Linking Graph With Map For The Purpose Of Historical Research

poster / demo / art installation
  1. 1. Jan Škvrňák

    Masaryk University

  2. 2. Adam Mertel

    Masaryk University

Work text
This plain text was ingested for the purpose of full-text search, not to preserve original formatting or readability. For the most complete copy, refer to the original conference program.

Historical data exploration tool - the middle ages moravian nobility case study
Studies over connectedness of acquired data and their dependence on space and time offer us deeper knowledge of the historical period and also new possibilities of research. In the classical historical science, scholars rarely explore the area between geography (in particular the dependency of phenomenons and people on the environment) and history (social and genealogical context). Thus, we want to create a tool, which allows a parallel observation of geographical and social connections. For this purpose, we will use an experimental data sample of the Moravian nobility in the high and late middle ages. Studies of social elites and their land property offer good conditions for merging several approaches. Simultaneously, there are some difficulties based primarily on the nature of the dataset.     
The key part for the creation of a reliable model is the quality of temporal and spatial aspects of the historical data on input. In the 13th century, predicates (nicknames based on the nobility’s place of  residence) are spreading through the Bohemian lands . Since then we have information about their domains, castles, and strongholds. Further parts of domain as villages were recorded very rarely, because nobility does not need physical documents of their property ownership or property transactions. In contrast, donations from the ruler to the nobility are in better shape. The ecclesiastical institutions have the most detailed evidence of the property because individual monasteries regularly recorded all of their ownership. It was legal protection against a possibility of usurpation by the nobility. The Church evidence can help us with the reverse reconstruction of some nobility estates - if a nobleman had donated or established a monastery or a church. Simultaneously to these phenomenons, the numbers of noblemen began rising and their properties allow us their inclusion into the wider social linkage (as a lineage).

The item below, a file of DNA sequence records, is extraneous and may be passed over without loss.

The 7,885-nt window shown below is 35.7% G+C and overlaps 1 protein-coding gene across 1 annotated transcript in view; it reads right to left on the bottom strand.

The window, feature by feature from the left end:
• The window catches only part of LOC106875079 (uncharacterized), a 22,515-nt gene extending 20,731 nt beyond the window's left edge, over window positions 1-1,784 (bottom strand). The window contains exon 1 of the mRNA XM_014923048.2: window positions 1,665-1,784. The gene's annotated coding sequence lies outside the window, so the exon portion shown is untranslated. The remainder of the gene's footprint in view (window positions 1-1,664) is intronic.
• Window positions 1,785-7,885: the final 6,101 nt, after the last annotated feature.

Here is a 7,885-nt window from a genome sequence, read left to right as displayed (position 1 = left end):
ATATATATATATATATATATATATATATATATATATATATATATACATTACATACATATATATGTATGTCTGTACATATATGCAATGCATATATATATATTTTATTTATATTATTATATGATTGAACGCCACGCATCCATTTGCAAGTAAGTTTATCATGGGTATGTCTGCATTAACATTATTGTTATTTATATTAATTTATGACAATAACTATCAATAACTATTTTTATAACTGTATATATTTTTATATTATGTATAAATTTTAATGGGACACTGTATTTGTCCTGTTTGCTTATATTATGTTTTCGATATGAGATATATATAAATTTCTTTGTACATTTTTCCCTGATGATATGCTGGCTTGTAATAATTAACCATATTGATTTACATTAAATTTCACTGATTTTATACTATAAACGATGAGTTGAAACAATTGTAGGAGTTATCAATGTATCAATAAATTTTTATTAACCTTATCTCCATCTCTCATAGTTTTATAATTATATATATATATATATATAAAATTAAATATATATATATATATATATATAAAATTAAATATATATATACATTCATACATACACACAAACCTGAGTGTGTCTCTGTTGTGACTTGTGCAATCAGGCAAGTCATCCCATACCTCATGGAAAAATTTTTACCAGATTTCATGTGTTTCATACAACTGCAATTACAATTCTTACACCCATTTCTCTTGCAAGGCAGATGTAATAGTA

Qualitative change, in field of usable data, brought year 1348, when Land tables (and registry for real estates) was reformed. Two registers for each part of the territory (with capitals in Brno and Olomouc) were established. So called “desky trhové” (libri contractuum, quaterni contractuum) theoretically capture all of the transactions of hereditary estates. Suddenly, we can explore the world of minor trades and speculations of the high and lower nobility, which primarily had not been selling whole domains or at least villages to the Church, but, on the contrary, they had been selling fields or part of villages and their accessories - courts, mills, taverns, and ponds. Next series of the Land book  called “knihy půhonné” (libri citationum, quaterni citationum) show us accusations between nobility and in many cases also decisions of the Land Court. Most of the entries is related to a controversial property or unlawful occupancy of villages or their parts, which shows us how much uncertain the property law was. However, accusations about bandit behavior (siege of castles and strongholds, conquering villages, robbery and capturing of subjects) are very rare. Number of social links compared to previous era grew exponentially and for the first time we can observe the nobility as a quarrelling community.